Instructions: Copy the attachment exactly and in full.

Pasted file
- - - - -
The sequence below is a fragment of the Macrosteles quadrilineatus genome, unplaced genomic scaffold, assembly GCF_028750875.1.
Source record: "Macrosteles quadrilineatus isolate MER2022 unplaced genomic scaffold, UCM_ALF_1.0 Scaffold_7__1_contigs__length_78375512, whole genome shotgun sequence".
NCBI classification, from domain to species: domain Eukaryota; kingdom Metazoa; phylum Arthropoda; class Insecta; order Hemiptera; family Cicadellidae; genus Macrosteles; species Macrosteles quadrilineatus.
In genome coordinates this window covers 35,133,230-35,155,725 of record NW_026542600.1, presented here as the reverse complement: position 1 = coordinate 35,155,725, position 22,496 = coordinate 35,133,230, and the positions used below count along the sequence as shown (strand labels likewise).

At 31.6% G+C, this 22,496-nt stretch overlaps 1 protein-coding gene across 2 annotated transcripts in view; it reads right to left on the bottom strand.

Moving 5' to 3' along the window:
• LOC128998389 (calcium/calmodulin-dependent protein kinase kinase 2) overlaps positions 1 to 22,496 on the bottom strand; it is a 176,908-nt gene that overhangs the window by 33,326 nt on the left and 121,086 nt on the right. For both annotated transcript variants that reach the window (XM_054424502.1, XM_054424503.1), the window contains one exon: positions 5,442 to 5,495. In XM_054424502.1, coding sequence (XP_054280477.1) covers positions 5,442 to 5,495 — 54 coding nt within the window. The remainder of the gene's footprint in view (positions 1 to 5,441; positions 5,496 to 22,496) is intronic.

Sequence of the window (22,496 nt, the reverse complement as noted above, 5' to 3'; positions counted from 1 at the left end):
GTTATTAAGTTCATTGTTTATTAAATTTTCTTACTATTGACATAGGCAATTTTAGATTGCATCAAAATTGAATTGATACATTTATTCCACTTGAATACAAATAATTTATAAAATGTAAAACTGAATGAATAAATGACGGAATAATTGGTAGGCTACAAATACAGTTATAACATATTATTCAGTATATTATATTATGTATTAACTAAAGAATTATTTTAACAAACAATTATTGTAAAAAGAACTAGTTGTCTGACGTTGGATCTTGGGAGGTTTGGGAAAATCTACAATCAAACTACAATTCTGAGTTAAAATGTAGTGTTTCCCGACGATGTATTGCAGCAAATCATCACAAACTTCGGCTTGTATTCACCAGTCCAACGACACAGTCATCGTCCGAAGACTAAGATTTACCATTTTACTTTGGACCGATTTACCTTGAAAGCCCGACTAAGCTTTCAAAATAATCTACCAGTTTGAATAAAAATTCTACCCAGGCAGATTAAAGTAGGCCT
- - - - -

The sequence below is a fragment of the Macrosteles quadrilineatus genome, unplaced genomic scaffold, assembly GCF_028750875.1.
Source record: "Macrosteles quadrilineatus isolate MER2022 unplaced genomic scaffold, UCM_ALF_1.0 Scaffold_7__1_contigs__length_78375512, whole genome shotgun sequence".
NCBI classification, from domain to species: domain Eukaryota; kingdom Metazoa; phylum Arthropoda; class Insecta; order Hemiptera; family Cicadellidae; genus Macrosteles; species Macrosteles quadrilineatus.
In genome coordinates this window covers 35,133,230-35,155,725 of record NW_026542600.1, presented here as the reverse complement: position 1 = coordinate 35,155,725, position 22,496 = coordinate 35,133,230, and the positions used below count along the sequence as shown (strand labels likewise).

At 31.6% G+C, this 22,496-nt stretch overlaps 1 protein-coding gene across 2 annotated transcripts in view; it reads right to left on the bottom strand.

Moving 5' to 3' along the window:
• LOC128998389 (calcium/calmodulin-dependent protein kinase kinase 2) overlaps positions 1 to 22,496 on the bottom strand; it is a 176,908-nt gene that overhangs the window by 33,326 nt on the left and 121,086 nt on the right. For both annotated transcript variants that reach the window (XM_054424502.1, XM_054424503.1), the window contains one exon: positions 5,442 to 5,495. In XM_054424502.1, coding sequence (XP_054280477.1) covers positions 5,442 to 5,495 — 54 coding nt within the window. The remainder of the gene's footprint in view (positions 1 to 5,441; positions 5,496 to 22,496) is intronic.

Sequence of the window (22,496 nt, the reverse complement as noted above, 5' to 3'; positions counted from 1 at the left end):
GTTATTAAGTTCATTGTTTATTAAATTTTCTTACTATTGACATAGGCAATTTTAGATTGCATCAAAATTGAATTGATACATTTATTCCACTTGAATACAAATAATTTATAAAATGTAAAACTGAATGAATAAATGACGGAATAATTGGTAGGCTACAAATACAGTTATAACATATTATTCAGTATATTATATTATGTATTAACTAAAGAATTATTTTAACAAACAATTATTGTAAAAAGAACTAGTTGTCTGACGTTGGATCTTGGGAGGTTTGGGAAAATCTACAATCAAACTACAATTCTGAGTTAAAATGTAGTGTTTCCCGACGATGTATTGCAGCAAATCATCACAAACTTCGGCTTGTATTCACCAGTCCAACGACACAGTCATCGTCCGAAGACTAAGATTTACCATTTTACTTTGGACCGATTTACCTTGAAAGCCCGACTAAGCTTTCAAAATAATCTACCAGTTTGAATAAAAATTCTACCCAGGCAGATTAAAGTAGGCCT